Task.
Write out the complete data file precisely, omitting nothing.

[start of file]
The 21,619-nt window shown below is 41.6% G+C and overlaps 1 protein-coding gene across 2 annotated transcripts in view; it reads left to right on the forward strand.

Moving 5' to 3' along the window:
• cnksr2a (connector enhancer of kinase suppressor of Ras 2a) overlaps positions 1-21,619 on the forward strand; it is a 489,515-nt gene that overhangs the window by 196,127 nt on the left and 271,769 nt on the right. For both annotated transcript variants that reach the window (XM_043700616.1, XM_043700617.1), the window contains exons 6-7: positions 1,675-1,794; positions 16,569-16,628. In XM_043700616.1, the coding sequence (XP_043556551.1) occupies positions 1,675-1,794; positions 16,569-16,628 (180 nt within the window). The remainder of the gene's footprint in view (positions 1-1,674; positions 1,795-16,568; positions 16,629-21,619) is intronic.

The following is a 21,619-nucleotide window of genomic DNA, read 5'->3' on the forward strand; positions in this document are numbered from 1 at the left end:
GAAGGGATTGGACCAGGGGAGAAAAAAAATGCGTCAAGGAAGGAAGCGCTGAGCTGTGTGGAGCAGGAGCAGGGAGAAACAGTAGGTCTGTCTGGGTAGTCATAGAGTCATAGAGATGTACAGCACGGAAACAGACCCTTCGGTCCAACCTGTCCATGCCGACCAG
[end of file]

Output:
The 21,619-nt window shown below is 41.6% G+C and overlaps 1 protein-coding gene across 2 annotated transcripts in view; it reads left to right on the forward strand.

Moving 5' to 3' along the window:
• cnksr2a (connector enhancer of kinase suppressor of Ras 2a) overlaps positions 1-21,619 on the forward strand; it is a 489,515-nt gene that overhangs the window by 196,127 nt on the left and 271,769 nt on the right. For both annotated transcript variants that reach the window (XM_043700616.1, XM_043700617.1), the window contains exons 6-7: positions 1,675-1,794; positions 16,569-16,628. In XM_043700616.1, the coding sequence (XP_043556551.1) occupies positions 1,675-1,794; positions 16,569-16,628 (180 nt within the window). The remainder of the gene's footprint in view (positions 1-1,674; positions 1,795-16,568; positions 16,629-21,619) is intronic.

The following is a 21,619-nucleotide window of genomic DNA, read 5'->3' on the forward strand; positions in this document are numbered from 1 at the left end:
GAAGGGATTGGACCAGGGGAGAAAAAAAATGCGTCAAGGAAGGAAGCGCTGAGCTGTGTGGAGCAGGAGCAGGGAGAAACAGTAGGTCTGTCTGGGTAGTCATAGAGTCATAGAGATGTACAGCACGGAAACAGACCCTTCGGTCCAACCTGTCCATGCCGACCAG